Orthodox America

  Soviet Youth Ask “Why?”

AN ARTICLE IN a recent issue of the Moscow Church Herald (July 1990, Russian-language edition) examines the current popularity of religion among Soviet youth:

      "Why are young people attracted to the Church? There are many reasons: social protest, a thirst for self-realization, spiritual impoverishment, dissatisfaction with the surroundings... Our world is changing; some causes for protest and discontent are decreasing, others are increasing. But the stream of young people seeking God is not diminishing. Gradually we are coming to understand that no society-no matter how perfect--can answer that all-important question: 'Why?' Why live? Why, finally be concerned over one's welfare, or the welfare of one's neighbor, if every desire, every effort meets with the lid of a coffin?

    "And so people continue to come to church." For many, however, it is difficult to acquire a proper understanding of what the Church is all about. Nineteen year-old Lena, a former hippie, wears a scarf and holds a prayer rope; another hangs around her neck. She describes her spiritual father as "great, holy, the only genuine one...in our community the Holy Mysteries have the most grace." 'To adopt an external churchliness," writes the author," is easy. To assimilate the spirit of the Gospel, to nurture this within oneself, is much more difficult. And this kind of education a young person will not find in our churches."

     Twenty-three year-old Andre), left the Church, disillusioned.     "One priest...heard confession as though standing at a conveyor belt; another spoke only of the parish's financial difficulties, about the high taxes..."

     Yuri, 24, is dismayed by the failings he sees in the Moscow Patriarchate hierarchy. He favors a "parliamentary ecclesiastical structure," believing that "the voice of the people is the voice of God." He would agree to an absolute authority "only if it were the hierarchy of the Russian Church Abroad."

       The author Concedes that the blame for such disillusionment rests largely with the Moscow Patriarchate: "In coming to us, delinquent guardians of a priceless spiritual treasure, they were unable to delight themselves with even a particle of Orthodoxy's wealth."

       It is not surprising that many young people are looking for guidance to the Church Abroad. In response to numerous requests, last winter Metropolitan Vitaly wrote the following open letter, which is reported to be widely circulated and the subject of much discussion among those youth burning with the question, "Why?"


A Word from the Metropolitan to the Young People in Russia

       In your letters you constantly write that you expect from me some guidance, that you listen to me, that you would like to know what I think about all that is happening now in Russia. From the sidelines perhaps I do have a somewhat more objective view, and my position helps me here, offering me, simply because of my responsibilities, a broader perspective. But believe me, this is a matter for God's Providence over Russia, and therefore you are asking for the gift of prophecy, which is beyond me.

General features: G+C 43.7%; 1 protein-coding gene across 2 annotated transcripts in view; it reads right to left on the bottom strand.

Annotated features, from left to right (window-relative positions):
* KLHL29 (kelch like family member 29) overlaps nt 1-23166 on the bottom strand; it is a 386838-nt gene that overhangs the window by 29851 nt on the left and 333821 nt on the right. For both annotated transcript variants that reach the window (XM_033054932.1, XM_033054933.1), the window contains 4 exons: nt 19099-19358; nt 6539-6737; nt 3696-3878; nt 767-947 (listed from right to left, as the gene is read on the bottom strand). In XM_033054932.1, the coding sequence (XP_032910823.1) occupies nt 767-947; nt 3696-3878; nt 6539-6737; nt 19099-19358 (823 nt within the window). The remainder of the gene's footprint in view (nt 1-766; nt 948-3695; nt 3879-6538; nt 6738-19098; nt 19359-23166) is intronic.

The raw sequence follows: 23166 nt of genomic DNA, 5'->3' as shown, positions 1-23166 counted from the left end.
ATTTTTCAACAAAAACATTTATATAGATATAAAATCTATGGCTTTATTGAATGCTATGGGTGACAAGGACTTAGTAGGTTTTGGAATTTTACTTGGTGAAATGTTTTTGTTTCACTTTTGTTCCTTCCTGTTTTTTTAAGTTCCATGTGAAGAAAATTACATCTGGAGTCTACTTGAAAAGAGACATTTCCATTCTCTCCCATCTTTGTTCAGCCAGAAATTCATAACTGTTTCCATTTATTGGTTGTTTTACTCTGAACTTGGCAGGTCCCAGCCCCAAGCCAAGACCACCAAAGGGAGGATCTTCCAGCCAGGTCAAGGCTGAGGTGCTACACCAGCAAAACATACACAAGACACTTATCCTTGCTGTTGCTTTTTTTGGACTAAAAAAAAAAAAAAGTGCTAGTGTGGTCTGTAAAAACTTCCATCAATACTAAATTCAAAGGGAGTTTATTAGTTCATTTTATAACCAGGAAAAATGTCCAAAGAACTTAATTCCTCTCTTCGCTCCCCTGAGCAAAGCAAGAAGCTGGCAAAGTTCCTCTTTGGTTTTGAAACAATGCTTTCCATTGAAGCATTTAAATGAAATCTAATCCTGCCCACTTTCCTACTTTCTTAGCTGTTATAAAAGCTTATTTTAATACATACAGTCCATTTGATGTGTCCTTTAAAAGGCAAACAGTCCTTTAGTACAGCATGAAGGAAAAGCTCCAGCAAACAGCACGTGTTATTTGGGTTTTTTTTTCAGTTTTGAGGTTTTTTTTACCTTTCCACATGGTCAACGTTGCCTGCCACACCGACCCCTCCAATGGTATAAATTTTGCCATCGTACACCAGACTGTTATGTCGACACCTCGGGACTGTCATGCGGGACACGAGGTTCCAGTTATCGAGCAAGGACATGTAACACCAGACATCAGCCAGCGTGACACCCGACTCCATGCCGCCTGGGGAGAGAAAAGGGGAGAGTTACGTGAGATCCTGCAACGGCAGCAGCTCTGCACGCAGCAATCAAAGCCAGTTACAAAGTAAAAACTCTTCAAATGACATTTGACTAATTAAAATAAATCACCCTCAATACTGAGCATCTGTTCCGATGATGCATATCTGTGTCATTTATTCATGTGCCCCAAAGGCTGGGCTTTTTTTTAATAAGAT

You are right, judging from a purely human, earthly, logical point of view, everything appears extremely dark. I would even say that, with clouds on all sides, God's light is not visible. If Russia does not get out of these ,suffocating slums, then in all likelihood we are going--the whole world is going--to the End, and then we can say with the Apostle, Come, Lord Jesus. However, all of our Russian religious literature, our elders, our saints, God-inspired writers and simple enlightened people of Russia, have more or less foretold both the calamities and the rebirth of our land.

      I see two obstacles to this rebirth. First, the un-repentance of our people and the onslaught of severe trials in the form of immorality, shamelessness, drunkenness, drug addiction. At one youth gathering I said that Russia would come to a spiritual collapse not from the debauchery of Bolshevism, but when it will elect prostitutes and give them the names of our sacred cities, glorified by our great hierarchs and saints, when it will choose "Miss Moscow", "Miss Kiev", "Miss Kazan", "Miss Novgorod", etc. You may say that this is already happening. But you are wrong. True, such "misses" have been elected, but this is still a simple imitation of the West; it is not something organic, and for this reason it is not yet an expression of deep moral rot. The society of pre-Revolutionary Russia was profoundly rotten, and on account of this organic corruption God allowed the Revolution, that bloody font in which many hopelessly defiled people cleansed themselves and somehow saved their souls. Similarly, in the Great Flood many people were saved, because God's punishment always conceals within itself mercy, if only one accepts this with one's heart. In all probability there have occurred in the history of humanity such cases of abysmal defilement, such evil distortions, that for the sake of possible salvation it was necessary to allow shakeups, even cataclysmic all according to the invisible mercy of God.

      One can repent of any sin, no matter how terrible. But just try to repent of one's entire sinful world view which you have gradually developed for yourself, day by day, year after year. It's obvious: you grew up with it, it's become part of you, and according to the laws of human nature you will certainly live by this worldview. Here there is no room for repentance because a person doesn't see of what, concretely, he must repent. He must, of course, repent of everything, from head to toe....But this is not repentance; it is a complete rebirth; it is that which the Saviour spoke about to Nikodemos: one must be born again. The Lord has countless ways to bring about this rebirth: the miraculous appearance to Saul, the future Apostle Paul; the miraculous conversion of St. Mary of Egypt, illness, calamities, and other means unknown and invisible to us which serve for the transformation of a hopeless fallen creature into a saint. But let us return to the subject of Russia.